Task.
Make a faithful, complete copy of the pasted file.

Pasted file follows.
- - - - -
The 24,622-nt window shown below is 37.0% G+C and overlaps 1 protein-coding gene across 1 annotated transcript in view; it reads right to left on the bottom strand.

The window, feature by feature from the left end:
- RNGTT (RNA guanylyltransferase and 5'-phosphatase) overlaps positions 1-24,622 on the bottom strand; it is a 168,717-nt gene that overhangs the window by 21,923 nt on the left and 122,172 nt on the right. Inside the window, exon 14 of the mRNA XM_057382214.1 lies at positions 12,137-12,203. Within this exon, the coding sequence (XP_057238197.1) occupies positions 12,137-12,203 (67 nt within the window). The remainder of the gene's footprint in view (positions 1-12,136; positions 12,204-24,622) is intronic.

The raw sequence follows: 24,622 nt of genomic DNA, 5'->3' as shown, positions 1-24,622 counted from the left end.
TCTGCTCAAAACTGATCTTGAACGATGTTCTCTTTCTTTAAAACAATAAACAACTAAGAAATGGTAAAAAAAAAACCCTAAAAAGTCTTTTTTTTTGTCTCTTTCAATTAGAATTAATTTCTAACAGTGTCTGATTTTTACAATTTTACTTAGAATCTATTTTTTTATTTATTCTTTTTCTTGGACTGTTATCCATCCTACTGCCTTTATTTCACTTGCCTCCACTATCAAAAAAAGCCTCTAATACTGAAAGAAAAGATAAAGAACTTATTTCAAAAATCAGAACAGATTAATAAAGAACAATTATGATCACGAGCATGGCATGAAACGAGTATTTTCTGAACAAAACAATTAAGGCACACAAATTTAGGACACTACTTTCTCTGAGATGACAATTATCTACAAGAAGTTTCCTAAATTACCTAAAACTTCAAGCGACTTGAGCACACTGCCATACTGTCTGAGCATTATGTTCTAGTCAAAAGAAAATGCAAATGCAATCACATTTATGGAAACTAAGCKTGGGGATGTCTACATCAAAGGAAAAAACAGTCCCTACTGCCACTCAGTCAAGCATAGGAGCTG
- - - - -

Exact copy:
The 24,622-nt window shown below is 37.0% G+C and overlaps 1 protein-coding gene across 1 annotated transcript in view; it reads right to left on the bottom strand.

The window, feature by feature from the left end:
- RNGTT (RNA guanylyltransferase and 5'-phosphatase) overlaps positions 1-24,622 on the bottom strand; it is a 168,717-nt gene that overhangs the window by 21,923 nt on the left and 122,172 nt on the right. Inside the window, exon 14 of the mRNA XM_057382214.1 lies at positions 12,137-12,203. Within this exon, the coding sequence (XP_057238197.1) occupies positions 12,137-12,203 (67 nt within the window). The remainder of the gene's footprint in view (positions 1-12,136; positions 12,204-24,622) is intronic.

The raw sequence follows: 24,622 nt of genomic DNA, 5'->3' as shown, positions 1-24,622 counted from the left end.
TCTGCTCAAAACTGATCTTGAACGATGTTCTCTTTCTTTAAAACAATAAACAACTAAGAAATGGTAAAAAAAAAACCCTAAAAAGTCTTTTTTTTTGTCTCTTTCAATTAGAATTAATTTCTAACAGTGTCTGATTTTTACAATTTTACTTAGAATCTATTTTTTTATTTATTCTTTTTCTTGGACTGTTATCCATCCTACTGCCTTTATTTCACTTGCCTCCACTATCAAAAAAAGCCTCTAATACTGAAAGAAAAGATAAAGAACTTATTTCAAAAATCAGAACAGATTAATAAAGAACAATTATGATCACGAGCATGGCATGAAACGAGTATTTTCTGAACAAAACAATTAAGGCACACAAATTTAGGACACTACTTTCTCTGAGATGACAATTATCTACAAGAAGTTTCCTAAATTACCTAAAACTTCAAGCGACTTGAGCACACTGCCATACTGTCTGAGCATTATGTTCTAGTCAAAAGAAAATGCAAATGCAATCACATTTATGGAAACTAAGCKTGGGGATGTCTACATCAAAGGAAAAAACAGTCCCTACTGCCACTCAGTCAAGCATAGGAGCTG